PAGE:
3 Answers 3


One of my favourite results, told to me by my advisor over coffee once.

Let $G$ be an abelian group. We say that it has a norm if there is a function $\nu\colon G\to\Bbb R$ whose behaviour is what you'd expect from "norm".

Say that a norm is discrete if its range in $\Bbb R$ is a discrete set.

Exercise. If $G$ is a free-abelian group, then it has a discrete norm.

Difficult theorem. If $G$ has a discrete norm, then it is free-abelian.

The only known proof uses Shelah's compactness theorem for singular cardinals. So quite significant heavy machinery from set theory and model theory combined.


Turning my comment into an answer. Given a group $G$ we can define its dual group $G^\ast=\mathrm{Hom}(G,\Bbb Z)$ and, just like for vector spaces, we get a canonical "evaluation" homomorphism $G\to G^{\ast\ast}$ given by $g\mapsto(f\mapsto f(g))$ and we call reflexive the groups for which this homomorphism is an isomorphism.

Theorem: Every free abelian group is reflexive iff there is no measurable cardinal.

I'll prove the $\implies$ direction, the other one is not as easy. Let $\kappa$ be measurable, and let $\mathcal U$ a $\kappa$-complete nonprincipal ultrafilter on $\kappa$.
Consider the free Abelian group $\Bbb Z^{(\kappa)}=\bigoplus_{i<\kappa}\Bbb Z$ with its standard basis $\{e_\xi\}_{\xi<\kappa}$ and note that $\mathrm{Hom}(\Bbb Z^{(\kappa)},\Bbb Z)\simeq\Bbb Z^\kappa$.
Consider the function $\varphi\colon\Bbb Z^\kappa\to\Bbb Z$ given by $\varphi(x)=n$ iff $\{\xi\in\kappa\mid x(\xi)=n\}\in \mathcal U$, we claim that this function is not in the image of the canonical homomorphism $j\colon\Bbb Z^{(\kappa)}\to(\Bbb Z^{(\kappa)})^{\ast\ast}\simeq (\Bbb Z^\kappa)^\ast$, indeed for every nonzero $x\in\Bbb Z^{(\kappa)}$ we have $j(x)(e_\xi)=x(\xi)\neq 0$ for some $\xi$, but $\varphi(e_\xi)=0$ for every $\xi$. (in the identification $(\Bbb Z^{(\kappa)})^\ast\simeq \Bbb Z^k$, $e_\xi$ corresponds to the projection $\Bbb Z^\kappa\to\Bbb Z$ on the $\xi$-th factor).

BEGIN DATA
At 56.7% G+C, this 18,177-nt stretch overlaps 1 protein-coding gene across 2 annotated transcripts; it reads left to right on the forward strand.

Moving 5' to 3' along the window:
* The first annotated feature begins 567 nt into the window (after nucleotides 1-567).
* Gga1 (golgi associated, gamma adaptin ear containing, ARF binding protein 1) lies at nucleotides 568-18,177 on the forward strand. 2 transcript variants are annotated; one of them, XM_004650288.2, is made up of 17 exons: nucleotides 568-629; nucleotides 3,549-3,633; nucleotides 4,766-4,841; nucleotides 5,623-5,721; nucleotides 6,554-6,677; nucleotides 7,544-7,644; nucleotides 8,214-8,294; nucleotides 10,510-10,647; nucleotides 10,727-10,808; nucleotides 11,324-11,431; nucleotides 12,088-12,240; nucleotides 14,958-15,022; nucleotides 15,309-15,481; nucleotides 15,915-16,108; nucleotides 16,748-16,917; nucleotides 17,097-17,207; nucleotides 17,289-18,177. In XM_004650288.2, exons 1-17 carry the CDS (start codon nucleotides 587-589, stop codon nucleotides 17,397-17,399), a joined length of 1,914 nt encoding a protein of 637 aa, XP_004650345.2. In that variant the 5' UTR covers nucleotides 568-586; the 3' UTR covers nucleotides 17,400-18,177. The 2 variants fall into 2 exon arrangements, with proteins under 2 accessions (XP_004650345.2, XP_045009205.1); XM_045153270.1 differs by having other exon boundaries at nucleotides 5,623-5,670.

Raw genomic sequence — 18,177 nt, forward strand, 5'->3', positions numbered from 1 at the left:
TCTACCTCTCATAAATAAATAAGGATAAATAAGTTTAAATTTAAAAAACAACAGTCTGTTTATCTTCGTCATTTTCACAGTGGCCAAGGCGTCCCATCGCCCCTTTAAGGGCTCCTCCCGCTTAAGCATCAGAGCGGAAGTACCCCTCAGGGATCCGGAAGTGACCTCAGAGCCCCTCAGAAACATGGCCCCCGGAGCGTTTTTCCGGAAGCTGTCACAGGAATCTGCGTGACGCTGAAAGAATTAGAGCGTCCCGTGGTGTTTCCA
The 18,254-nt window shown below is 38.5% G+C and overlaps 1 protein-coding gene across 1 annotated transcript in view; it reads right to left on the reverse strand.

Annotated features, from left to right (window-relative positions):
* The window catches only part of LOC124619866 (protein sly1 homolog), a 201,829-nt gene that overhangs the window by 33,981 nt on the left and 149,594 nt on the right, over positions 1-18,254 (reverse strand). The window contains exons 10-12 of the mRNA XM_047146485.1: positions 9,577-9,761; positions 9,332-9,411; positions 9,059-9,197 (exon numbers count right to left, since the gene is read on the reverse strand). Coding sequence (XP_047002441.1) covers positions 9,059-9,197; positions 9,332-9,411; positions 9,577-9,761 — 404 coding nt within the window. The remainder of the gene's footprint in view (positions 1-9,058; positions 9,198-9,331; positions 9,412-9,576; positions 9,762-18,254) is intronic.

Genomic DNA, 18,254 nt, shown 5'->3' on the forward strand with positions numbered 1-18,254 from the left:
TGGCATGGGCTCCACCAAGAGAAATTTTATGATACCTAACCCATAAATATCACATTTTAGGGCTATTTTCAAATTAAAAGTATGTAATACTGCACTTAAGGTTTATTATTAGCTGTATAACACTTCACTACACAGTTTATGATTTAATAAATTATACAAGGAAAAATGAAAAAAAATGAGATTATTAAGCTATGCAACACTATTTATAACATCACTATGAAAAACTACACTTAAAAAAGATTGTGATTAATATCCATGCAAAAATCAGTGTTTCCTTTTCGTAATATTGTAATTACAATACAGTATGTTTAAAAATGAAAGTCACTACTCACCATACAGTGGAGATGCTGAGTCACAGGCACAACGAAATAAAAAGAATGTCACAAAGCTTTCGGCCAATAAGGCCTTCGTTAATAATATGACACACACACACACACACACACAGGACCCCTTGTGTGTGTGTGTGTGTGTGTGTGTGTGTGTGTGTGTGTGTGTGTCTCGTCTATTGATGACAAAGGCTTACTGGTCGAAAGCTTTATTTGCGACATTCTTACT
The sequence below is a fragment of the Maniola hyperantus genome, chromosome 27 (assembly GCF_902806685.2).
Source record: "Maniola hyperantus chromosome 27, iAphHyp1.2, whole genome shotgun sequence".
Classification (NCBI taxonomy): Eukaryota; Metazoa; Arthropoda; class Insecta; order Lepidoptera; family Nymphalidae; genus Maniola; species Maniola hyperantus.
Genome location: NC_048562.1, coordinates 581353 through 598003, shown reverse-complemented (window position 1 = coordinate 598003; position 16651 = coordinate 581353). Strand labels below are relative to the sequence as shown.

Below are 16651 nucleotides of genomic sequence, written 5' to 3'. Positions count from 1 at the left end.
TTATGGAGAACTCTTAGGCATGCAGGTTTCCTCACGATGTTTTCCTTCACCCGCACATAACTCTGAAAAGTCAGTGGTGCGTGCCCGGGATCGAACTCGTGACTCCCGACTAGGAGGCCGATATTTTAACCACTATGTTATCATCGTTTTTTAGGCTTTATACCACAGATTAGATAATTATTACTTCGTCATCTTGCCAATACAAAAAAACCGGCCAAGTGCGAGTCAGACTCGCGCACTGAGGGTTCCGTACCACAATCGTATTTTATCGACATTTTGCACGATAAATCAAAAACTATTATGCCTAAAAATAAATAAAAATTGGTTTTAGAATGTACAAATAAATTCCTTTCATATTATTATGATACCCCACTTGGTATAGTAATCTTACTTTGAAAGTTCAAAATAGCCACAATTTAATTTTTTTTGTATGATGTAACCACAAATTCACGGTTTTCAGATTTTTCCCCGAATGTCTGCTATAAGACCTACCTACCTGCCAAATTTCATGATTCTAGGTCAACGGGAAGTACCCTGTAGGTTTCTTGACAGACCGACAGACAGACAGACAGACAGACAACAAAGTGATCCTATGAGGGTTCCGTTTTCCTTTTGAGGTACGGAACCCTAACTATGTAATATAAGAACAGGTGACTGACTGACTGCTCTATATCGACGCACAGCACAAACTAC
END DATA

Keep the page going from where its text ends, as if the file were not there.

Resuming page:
A reference for the proof of the other direction (actually of a much more general result which trivially implies the other direction) is Corollary III.3.8 in the beautiful book "Almost free modules: set theoretic methods", by Eklof and Mekler.


There's the Whitehead problem : let $A$ be an abelian group such that any extension $0\to \mathbb Z\to K\to A\to 0$ (with $K$ abelian) splits.

Is $A$ then necessarily a free abelian group ?

The question is famously independent of ZFC, so depends on set theory.

  • $\begingroup$ Of course, indeed a famous case of independence. I'm not sure, though, that a first-year undergraduate who has only done a short algebra course is going to "see" the Whitehead problem as a natural question to raise (which is why I didn't mention it). $\endgroup$ Mar 5, 2020 at 12:02